According to an November 5, 2007 Announcement, the Department of Transportation Office of Inspector General has initiated an audit of the FAA’s process for investigating and reporting operational errors. The audit is in response to concerns raised by Congressmen James F. Oberstar and Jerry L. Costello regarding a complaint alleging that DFW terminal radar approach control (TRACON) facility personnel were intentionally misclassifying operational errors as pilot deviations to deflate the number of errors attributed to the facility. The OIG’s audit is intended to “(1) determine whether FAA has adequate policies and procedures in place to ensure the accuracy and consistency of operational error reporting and (2) review the roles and responsibilities of the Air Traffic Organization and FAA’s Aviation Safety line of business in reporting and investigating operational errors.” If you have any questions regarding the audit or, perhaps, have information to contribute to the audit, you may contact Dan Raville, Program Director, at (202) 366-1405 or Mary E. (Liz) Hanson, Project Manager, at (404) 562-3778.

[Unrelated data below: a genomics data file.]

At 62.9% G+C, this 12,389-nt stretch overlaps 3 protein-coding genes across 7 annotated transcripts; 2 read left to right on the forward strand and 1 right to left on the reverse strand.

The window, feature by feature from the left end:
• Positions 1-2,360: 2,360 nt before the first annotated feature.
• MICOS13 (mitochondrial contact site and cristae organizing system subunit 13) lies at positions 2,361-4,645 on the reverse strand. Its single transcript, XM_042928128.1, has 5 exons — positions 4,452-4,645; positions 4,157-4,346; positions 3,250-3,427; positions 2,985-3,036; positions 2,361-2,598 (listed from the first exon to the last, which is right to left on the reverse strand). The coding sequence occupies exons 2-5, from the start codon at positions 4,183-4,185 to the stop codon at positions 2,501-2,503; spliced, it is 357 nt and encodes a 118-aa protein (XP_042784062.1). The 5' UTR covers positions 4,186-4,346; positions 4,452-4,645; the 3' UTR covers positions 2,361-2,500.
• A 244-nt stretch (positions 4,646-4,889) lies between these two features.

I will be curious to see the results of this audit, not only from a safety perspective, but also to see what impact the results may have on the the ongoing feud between the FAA and the NATCA controllers. If the OIG discovers any support for the complaint, that could certainly undermine NATCA’s position and credibility in its negotiations with the FAA. Of course, NATCA could argue that the misclassified errors were the result of inadequate controller staffing etc. However, if this was truly the case, I would think that such errors would be reported accurately in order to bolster NATCA’s negotiating position. At a minimum, if operational errors are being improperly misclassified to blame pilots, this needs to be corrected in order to ensure that appropriate actions are taken to rect